However, that same year, Banks landed a bit role in Beverly Hills Cop III. By the late 1990s, Banks was making guest appearances on various TV shows, including Dharma & Greg, King of the Hill, and Dream On. He also appeared in Caroline in the City.
Billy the Mime
Banks performed as "Billy the Mime" in the 2005 comedic documentary The Aristocrats which was created by Penn Jillette and Paul Provenza. Other appearances include Jimmy Kimmel Live!, Penn & Teller's Bullshit!, Parks & Recreation (his scene was cut out) and The Green Room with Paul Provenza.
Billy the Mime presented a six-week engagement at The Flea Theater in New York and has also appeared at The Upright Citizens Brigade Theater (LA and NYC), The New York International Fringe Festival, The Montreal Just For Laughs Festival, The Aspen Comedy Festival, SketchFest (San Francisco), The Revolutions International Theater Festival (New Mexico), The Lakeshore Theater (Chicago), and in Los Angeles at The Actors Gang, Sit 'n Spin, Largo, The Comedy Central Stage, The Steve Allen Theater in Girly Magazine Party and The Rudy Casoni Show and the Sacred Fools Theater Company.
In March 2012 he performed in San Paolo, Brazil at the Risadaria Comedy Festival and did 24 shows at the Edinburgh Fringe Festival in August;.
In 1998 Banks began writing for Nickelodeon's animated series CatDog. He wrote several CatDog books as well. He continued working for Nickelodeon, penning several SpongeBob books (including The Big Halloween Scare which actually charted on the New York Times bestseller list). In 2002 Banks was named head writer for The Adventures of Jimmy Neutron: Boy Genius, and in 2004 he was nominated for one of the 56th Annual Writers Guild Awards for the episode Rescue Jet Fusion.
In late 2004 he became story editor for the hit show "SpongeBob SquarePants" until the 9th season.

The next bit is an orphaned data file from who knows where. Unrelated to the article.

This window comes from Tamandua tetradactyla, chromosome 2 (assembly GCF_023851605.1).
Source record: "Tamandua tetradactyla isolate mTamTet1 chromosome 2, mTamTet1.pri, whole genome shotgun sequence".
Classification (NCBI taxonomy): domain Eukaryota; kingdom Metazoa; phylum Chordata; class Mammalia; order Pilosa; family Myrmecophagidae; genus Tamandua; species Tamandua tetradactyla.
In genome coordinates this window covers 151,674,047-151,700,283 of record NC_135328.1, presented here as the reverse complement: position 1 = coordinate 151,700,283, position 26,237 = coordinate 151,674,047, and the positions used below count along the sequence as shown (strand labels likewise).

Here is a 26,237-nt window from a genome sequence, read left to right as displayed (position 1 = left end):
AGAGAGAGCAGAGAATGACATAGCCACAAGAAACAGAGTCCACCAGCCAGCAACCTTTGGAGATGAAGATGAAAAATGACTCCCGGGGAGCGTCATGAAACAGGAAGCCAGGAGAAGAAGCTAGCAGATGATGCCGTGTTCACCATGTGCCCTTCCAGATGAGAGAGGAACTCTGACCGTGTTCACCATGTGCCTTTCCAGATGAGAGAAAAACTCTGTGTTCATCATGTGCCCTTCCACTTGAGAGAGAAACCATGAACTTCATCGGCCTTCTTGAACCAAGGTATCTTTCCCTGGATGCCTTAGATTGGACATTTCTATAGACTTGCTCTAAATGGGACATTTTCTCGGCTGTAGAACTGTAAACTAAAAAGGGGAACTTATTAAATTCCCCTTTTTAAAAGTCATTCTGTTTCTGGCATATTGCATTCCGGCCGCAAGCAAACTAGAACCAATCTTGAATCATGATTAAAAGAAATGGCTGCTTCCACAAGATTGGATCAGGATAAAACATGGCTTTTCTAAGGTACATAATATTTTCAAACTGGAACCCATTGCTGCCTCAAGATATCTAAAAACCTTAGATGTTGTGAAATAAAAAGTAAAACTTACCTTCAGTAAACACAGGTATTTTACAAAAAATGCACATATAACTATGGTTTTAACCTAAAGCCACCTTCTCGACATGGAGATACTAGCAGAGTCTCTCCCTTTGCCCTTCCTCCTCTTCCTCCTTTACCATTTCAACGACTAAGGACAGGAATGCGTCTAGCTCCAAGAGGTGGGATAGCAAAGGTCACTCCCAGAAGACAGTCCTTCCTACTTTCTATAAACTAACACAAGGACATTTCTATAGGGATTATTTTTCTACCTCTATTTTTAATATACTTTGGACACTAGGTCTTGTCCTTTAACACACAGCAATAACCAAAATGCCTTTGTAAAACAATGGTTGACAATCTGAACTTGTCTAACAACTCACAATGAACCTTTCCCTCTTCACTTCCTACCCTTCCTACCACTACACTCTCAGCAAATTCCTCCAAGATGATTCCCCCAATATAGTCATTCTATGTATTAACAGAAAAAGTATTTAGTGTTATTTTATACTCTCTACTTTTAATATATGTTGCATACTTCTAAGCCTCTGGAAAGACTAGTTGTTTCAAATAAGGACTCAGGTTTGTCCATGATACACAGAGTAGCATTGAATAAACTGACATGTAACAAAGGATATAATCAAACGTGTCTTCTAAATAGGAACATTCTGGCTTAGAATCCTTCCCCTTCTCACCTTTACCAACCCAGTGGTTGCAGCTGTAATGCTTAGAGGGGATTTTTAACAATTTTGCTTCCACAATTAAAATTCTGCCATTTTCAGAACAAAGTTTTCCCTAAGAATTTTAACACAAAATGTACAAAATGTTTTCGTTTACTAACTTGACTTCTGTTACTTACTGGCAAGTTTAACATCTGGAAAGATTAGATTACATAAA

Banks's novel (King of the Creeps) was published by [Knopf] in 2006.
He wrote the book and additional lyrics for "SpongeBob SquarePants: The Musical!" opening May 2007.
He was nominated for an Emmy in 2008 for the SpongeBob episode he wrote "The Two Faces of Squidward"
In 2009 he collaborated with the dance company Pilobolus co-creating a full-evening piece "Shadowland" currently touring internationally.
His play, "Looking at Christmas", opened in New York at The Flea Theater November 20, 2010 and was filmed by PBS/Channel 13.
Banks was profiled in the New York Times Sunday Arts & Leisure Section on November 28, 2010.
He wrote the pilot for the Arnold Schwarzenegger / Stan Lee animated series The Governator.
His play, "Looking at Christmas", aired on PBS WNET December 2011.
In 2012 he wrote the pilot for a new updated version of the 60's animated classic, Underdog, for Red Kite Animation) and co-developed Supernuts! with Niki Yang for Nickelodeon.
In October 2012 he joined the staff of "Two and a Half Men" as Co-Producer.
2013 – writing one-hour pilot "A Beautiful Mess" for Chuck Lorre Productions.
"Steven Banks Show" 13 episodes PBS
Producer: Paul Block
- Puig, Claudia. "'Aristocrats' lets you in on the crude joke". Retrieved July 8, 2015.
- Rabe, John. "The sub-cult of Billy the Mime, an actual good mime. No, really.". Retrieved April 29, 2015.